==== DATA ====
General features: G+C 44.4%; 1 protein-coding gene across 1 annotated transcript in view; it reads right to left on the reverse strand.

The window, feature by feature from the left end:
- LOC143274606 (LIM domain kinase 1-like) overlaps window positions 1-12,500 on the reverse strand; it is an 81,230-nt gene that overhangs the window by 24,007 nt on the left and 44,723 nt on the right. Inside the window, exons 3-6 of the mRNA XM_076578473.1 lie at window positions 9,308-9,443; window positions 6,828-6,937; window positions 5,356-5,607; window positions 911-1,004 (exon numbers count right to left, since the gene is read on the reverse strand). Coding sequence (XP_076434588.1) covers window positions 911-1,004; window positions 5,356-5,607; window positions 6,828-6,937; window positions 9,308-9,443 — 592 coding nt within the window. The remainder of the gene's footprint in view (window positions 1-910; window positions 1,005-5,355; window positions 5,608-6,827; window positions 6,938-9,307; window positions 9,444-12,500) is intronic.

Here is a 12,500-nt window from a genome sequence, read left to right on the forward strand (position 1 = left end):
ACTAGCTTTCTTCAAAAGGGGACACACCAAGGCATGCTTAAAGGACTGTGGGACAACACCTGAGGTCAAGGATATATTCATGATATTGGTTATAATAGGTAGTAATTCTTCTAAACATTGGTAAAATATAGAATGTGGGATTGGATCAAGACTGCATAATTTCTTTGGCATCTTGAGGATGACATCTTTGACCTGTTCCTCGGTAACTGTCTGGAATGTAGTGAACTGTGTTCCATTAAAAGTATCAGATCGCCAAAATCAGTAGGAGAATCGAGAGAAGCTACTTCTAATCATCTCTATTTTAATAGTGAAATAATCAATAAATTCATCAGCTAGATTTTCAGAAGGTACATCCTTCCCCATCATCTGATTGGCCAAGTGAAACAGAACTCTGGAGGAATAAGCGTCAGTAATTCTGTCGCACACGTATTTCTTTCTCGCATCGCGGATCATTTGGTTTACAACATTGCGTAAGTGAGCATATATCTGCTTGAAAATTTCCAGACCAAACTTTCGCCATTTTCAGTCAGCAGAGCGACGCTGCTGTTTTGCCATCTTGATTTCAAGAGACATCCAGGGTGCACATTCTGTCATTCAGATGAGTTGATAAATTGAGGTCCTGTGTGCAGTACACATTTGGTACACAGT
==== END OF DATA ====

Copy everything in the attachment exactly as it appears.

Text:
General features: G+C 44.4%; 1 protein-coding gene across 1 annotated transcript in view; it reads right to left on the reverse strand.

The window, feature by feature from the left end:
- LOC143274606 (LIM domain kinase 1-like) overlaps window positions 1-12,500 on the reverse strand; it is an 81,230-nt gene that overhangs the window by 24,007 nt on the left and 44,723 nt on the right. Inside the window, exons 3-6 of the mRNA XM_076578473.1 lie at window positions 9,308-9,443; window positions 6,828-6,937; window positions 5,356-5,607; window positions 911-1,004 (exon numbers count right to left, since the gene is read on the reverse strand). Coding sequence (XP_076434588.1) covers window positions 911-1,004; window positions 5,356-5,607; window positions 6,828-6,937; window positions 9,308-9,443 — 592 coding nt within the window. The remainder of the gene's footprint in view (window positions 1-910; window positions 1,005-5,355; window positions 5,608-6,827; window positions 6,938-9,307; window positions 9,444-12,500) is intronic.

Here is a 12,500-nt window from a genome sequence, read left to right on the forward strand (position 1 = left end):
ACTAGCTTTCTTCAAAAGGGGACACACCAAGGCATGCTTAAAGGACTGTGGGACAACACCTGAGGTCAAGGATATATTCATGATATTGGTTATAATAGGTAGTAATTCTTCTAAACATTGGTAAAATATAGAATGTGGGATTGGATCAAGACTGCATAATTTCTTTGGCATCTTGAGGATGACATCTTTGACCTGTTCCTCGGTAACTGTCTGGAATGTAGTGAACTGTGTTCCATTAAAAGTATCAGATCGCCAAAATCAGTAGGAGAATCGAGAGAAGCTACTTCTAATCATCTCTATTTTAATAGTGAAATAATCAATAAATTCATCAGCTAGATTTTCAGAAGGTACATCCTTCCCCATCATCTGATTGGCCAAGTGAAACAGAACTCTGGAGGAATAAGCGTCAGTAATTCTGTCGCACACGTATTTCTTTCTCGCATCGCGGATCATTTGGTTTACAACATTGCGTAAGTGAGCATATATCTGCTTGAAAATTTCCAGACCAAACTTTCGCCATTTTCAGTCAGCAGAGCGACGCTGCTGTTTTGCCATCTTGATTTCAAGAGACATCCAGGGTGCACATTCTGTCATTCAGATGAGTTGATAAATTGAGGTCCTGTGTGCAGTACACATTTGGTACACAGT